Sophia Lucille Gouldie


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Elmer Leland "Lee Fair

Sophia Lucille Gouldie

  • Born: 4 Aug 1909, Logan Township, Smith County, Kansas
  • Marriage: Elmer Leland "Lee Fair on 16 Aug 1925 in Phillipsburg, Nebraska
  • Died: 12 Jul 2010, Albany, Linn County, Oregon at age 100
  • Buried: 20 Jul 2010, Mount Hope Cemetery, Smith County, Kansas

bullet  Noted events in her life were:

Obituary. Memorial for Lucille S. Fair Born on Aug. 4, 1909 Departed on Jul. 12, 2010 and resided in Smith County, KS. Service: Tuesday, Jul. 20, 2010 Cemetery: Mt. Hope Cemetery Please click on the links above for locations, times, maps, and directions. After delighting the world for more than a century with her quick wit, charm and "Give 'em hell" determination, Sophia Lucille Gouldie Fair passed away Monday morning from complications related to a recently broken leg. A beloved mother, grandmother, great-grandmother and wife, Lucille lived through some of the countries best and worst times, and constantly found strength through her family. Lucille was born eight miles north of the geographical center of the Continental United Stats on August 4, 1909 in Logan Township, Smith County, Kansas, to James II and Mattie May Gouldie, the seventh of eight children. She completed nine years of schooling while helping out on the family farm, and met a striking young gentleman, Elmer Leland Fair ("Lee"), whom she would eventually marry in 1925. Lucile and Lee had three children: Betty (Fair) Mahler, Elwin Fair and Wilma (Fair) Shewey, and raised them on the Kansas farm during the Great Depression and Dust Bowls. The Fairs worked hard not only to survive, but also to pay off several family debts they had inherited from earlier generations. Lucille often spoke of these times: "We didn't have much, but we were happy." Always eager to help others and keep spirits high, the Fairs constantly entertained neighbors and hosted social events. She and Lee played in a musical group they nicknamed "The Mothballs" because they found their instruments amongst mothballs when they began playing. She offered haircuts and styles to those who couldn't afford them, and on one evening even delivered a neighbor's baby in the wee hours of the night. She also taught Sunday School for many years at the Mt. Hope Church, and Helping others became Lucille's charge, as her children say, "She never wanted anything, she always gave." Even at 99 years old, when Lucille hear that the World Special Olympics needed 5, 000 blue and white scarves for their ceremonies in Boise, Idaho, she got to work an crafted 15 of them herself, and graciously donated them to the cause. Although small in stature, Lucille had some big roles on the farm (located 10 miles north of Lebenon, Kansas). She took care of livestock, worked in the fields, cooked meals and handled heavy machinery \endash all while taking care of the children. Even in her later years, it wasn't uncommon to see Lucille driving grain trucks into town or mowing her own multi-acre lawn. Always political adept, Lucille kept up with local and national elections movements, and served on the local election board. Born during the William Taft \endash the nation's 27th president \endash administration, she lived through the country's political evolutions, including women's right to vote. Lucille spent her later years primarily on the Oregon Coast, living with her daughter Betty and son Elwin's families, though she frequently visited her other daughter Wilma in Idaho. True to her Kansas farming roots, she'd spend several months each year on the farm, maintaining the same farmhouse she had lived in for the majority of her life. She was still planning her annual Kansas trip until the very end. She adored her family, which includes three children, five grandchildren, 11 great-grand children and five great-great-grandchildren. Known lovingly as "G.G." (short for Great Grandma) by the younger generations, Lucille played an integral role in the entire family's development, ranging from home cooked meals to babysitting services to much-needed advice. Her handmade quilts and blankets are still treasured by the entire family. Lucille joins her husband, Lee, who passed away in 1982, and all of her siblings. She is survived by her children Betty, Elwin and Wilma; her grandchildren: Kent Mahler, Karen (Mahler) Williams, Barbie (Shewey) Vander Boegh, Teresa (Shewey) Schwisow and Renee Fair; her great-grandchildren: Marcy (Williams) McArther, Lee Vander Boegh, John Mahler, Kevin Williams, Matt Vander Boegh, Greg Mahler, Anna Schwisow, Amanda (Fair) Monie, Lacey Vander Boegh, Leah Schwisow and Ethan (Fair) Monie; and great-great-grandchildren: Caden McArther, Adie McArther, Ava Mahler, Hailey Williams and Peyton Mahler. Lucille touched more lives during her 100 years than she could ever know, and her family, friends and loved ones are forever indebted to her kindness, selflessness and can-do spirit. Funeral services will be held Tuesday, 10:30 a.m, July 20, 2010 at the Williams Funeral Home in Red Cloud with the Rev. Richard Fairbanks officiating. Interment will be at the Mt. Hope Cemetery in Smith County, Kansas. Visitation will be held Monday 8:00 a.m.-8:00 p.m. and 8:00 a.m. to service time on Tuesday. Williams Funeral Home 241 West 4th Avenue Red Cloud, NE 68970 402-746-2500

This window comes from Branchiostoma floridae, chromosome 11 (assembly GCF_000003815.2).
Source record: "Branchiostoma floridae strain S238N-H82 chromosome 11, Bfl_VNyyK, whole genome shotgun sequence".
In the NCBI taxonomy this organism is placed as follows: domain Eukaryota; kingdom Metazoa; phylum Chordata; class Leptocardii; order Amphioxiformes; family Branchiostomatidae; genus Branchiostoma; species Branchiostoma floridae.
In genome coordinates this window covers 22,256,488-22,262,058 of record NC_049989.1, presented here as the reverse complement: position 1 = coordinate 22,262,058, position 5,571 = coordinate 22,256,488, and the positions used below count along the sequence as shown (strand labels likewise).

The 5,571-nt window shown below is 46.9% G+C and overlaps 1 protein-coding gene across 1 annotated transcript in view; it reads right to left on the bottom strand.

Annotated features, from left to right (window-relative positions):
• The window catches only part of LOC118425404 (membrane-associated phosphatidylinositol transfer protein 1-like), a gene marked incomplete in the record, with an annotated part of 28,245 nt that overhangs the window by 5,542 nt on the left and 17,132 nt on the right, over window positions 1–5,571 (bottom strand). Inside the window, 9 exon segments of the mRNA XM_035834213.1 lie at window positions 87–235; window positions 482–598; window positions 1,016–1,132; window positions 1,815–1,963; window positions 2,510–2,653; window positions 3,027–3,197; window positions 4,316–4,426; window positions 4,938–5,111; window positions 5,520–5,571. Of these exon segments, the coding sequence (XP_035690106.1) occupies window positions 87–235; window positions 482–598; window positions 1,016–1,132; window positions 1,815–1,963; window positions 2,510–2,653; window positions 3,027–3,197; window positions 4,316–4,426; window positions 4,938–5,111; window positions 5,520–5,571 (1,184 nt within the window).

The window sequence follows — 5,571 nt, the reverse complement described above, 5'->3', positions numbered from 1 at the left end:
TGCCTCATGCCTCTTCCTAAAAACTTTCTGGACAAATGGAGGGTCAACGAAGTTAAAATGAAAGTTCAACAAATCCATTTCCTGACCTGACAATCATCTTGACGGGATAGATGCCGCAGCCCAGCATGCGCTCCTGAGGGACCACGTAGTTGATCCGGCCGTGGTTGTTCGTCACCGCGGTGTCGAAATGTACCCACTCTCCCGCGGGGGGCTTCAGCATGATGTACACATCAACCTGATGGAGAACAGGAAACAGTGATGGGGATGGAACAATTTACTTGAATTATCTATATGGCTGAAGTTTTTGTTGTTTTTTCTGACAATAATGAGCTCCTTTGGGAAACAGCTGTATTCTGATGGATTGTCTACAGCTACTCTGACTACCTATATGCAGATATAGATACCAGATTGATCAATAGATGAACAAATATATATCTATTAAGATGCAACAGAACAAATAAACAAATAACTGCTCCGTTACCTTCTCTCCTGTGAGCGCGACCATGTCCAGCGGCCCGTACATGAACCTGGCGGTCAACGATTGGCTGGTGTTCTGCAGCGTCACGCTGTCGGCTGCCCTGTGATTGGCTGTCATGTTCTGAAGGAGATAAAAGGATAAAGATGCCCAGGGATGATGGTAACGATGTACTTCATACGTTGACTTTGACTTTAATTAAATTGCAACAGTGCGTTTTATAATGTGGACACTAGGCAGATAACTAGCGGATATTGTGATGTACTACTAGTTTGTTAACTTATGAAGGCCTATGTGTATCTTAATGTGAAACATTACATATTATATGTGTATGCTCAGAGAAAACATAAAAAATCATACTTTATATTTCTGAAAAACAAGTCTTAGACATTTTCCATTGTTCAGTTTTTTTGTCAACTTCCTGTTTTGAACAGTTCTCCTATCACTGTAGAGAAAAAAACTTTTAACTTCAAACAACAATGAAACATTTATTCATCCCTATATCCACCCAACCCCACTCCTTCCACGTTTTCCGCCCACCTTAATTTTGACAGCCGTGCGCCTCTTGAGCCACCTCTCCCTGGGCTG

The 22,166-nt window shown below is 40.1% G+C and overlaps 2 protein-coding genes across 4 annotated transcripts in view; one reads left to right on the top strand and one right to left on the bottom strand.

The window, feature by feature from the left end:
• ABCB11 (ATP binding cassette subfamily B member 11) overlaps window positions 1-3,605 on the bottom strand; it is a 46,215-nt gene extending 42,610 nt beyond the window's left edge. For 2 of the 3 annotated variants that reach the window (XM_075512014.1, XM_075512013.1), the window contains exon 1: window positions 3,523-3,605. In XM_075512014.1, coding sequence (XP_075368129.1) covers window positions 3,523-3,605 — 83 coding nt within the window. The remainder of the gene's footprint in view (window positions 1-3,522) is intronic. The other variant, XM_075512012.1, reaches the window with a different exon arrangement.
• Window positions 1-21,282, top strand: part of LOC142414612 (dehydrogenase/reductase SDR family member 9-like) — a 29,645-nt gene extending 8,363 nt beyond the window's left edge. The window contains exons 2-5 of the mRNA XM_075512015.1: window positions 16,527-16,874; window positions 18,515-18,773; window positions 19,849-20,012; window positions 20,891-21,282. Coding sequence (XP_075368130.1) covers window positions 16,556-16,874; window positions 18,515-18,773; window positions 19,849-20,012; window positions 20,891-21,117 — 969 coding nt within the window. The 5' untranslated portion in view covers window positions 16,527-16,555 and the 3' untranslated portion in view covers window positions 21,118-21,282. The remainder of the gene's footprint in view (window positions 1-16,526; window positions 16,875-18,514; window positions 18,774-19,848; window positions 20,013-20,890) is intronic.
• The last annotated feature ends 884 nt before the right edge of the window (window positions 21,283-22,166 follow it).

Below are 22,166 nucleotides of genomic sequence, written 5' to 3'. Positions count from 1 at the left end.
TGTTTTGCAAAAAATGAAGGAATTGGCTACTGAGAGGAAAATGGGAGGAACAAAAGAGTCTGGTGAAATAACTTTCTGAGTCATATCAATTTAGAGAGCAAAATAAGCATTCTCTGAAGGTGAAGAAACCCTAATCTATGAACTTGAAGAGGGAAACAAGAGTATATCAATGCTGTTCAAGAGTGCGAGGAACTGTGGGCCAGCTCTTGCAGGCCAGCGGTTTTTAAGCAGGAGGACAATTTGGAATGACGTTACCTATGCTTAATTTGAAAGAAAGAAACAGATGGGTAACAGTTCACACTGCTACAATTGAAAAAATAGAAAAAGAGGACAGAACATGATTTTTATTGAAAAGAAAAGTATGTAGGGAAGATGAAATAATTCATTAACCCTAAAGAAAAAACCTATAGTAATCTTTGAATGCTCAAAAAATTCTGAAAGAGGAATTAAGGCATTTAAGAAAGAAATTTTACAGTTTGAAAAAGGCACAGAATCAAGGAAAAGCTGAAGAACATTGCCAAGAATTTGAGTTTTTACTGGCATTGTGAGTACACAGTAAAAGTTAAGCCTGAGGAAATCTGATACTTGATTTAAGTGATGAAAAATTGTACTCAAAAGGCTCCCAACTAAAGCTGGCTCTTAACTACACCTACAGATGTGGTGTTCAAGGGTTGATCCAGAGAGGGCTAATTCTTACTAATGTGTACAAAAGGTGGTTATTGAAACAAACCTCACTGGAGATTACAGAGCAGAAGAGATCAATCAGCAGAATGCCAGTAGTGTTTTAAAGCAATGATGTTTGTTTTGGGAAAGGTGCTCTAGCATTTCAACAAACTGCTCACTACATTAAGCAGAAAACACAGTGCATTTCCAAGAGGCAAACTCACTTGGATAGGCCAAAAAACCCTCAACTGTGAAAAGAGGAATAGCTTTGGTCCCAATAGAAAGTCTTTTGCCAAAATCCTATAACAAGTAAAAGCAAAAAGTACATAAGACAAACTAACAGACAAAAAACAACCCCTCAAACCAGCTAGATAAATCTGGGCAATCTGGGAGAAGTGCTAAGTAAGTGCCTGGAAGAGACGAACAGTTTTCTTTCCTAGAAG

Sophia married Elmer Leland "Lee Fair on 16 Aug 1925 in Phillipsburg, Nebraska. (Elmer Leland "Lee Fair was born on 24 Jul 1903 in Logan Township, Smith County, Kansas, died on 17 Aug 1982 in Red Cloud, Webster County, Nebraska and was buried in Mount Hope Cemetery, Lebanon, Smith County, Kansas.)

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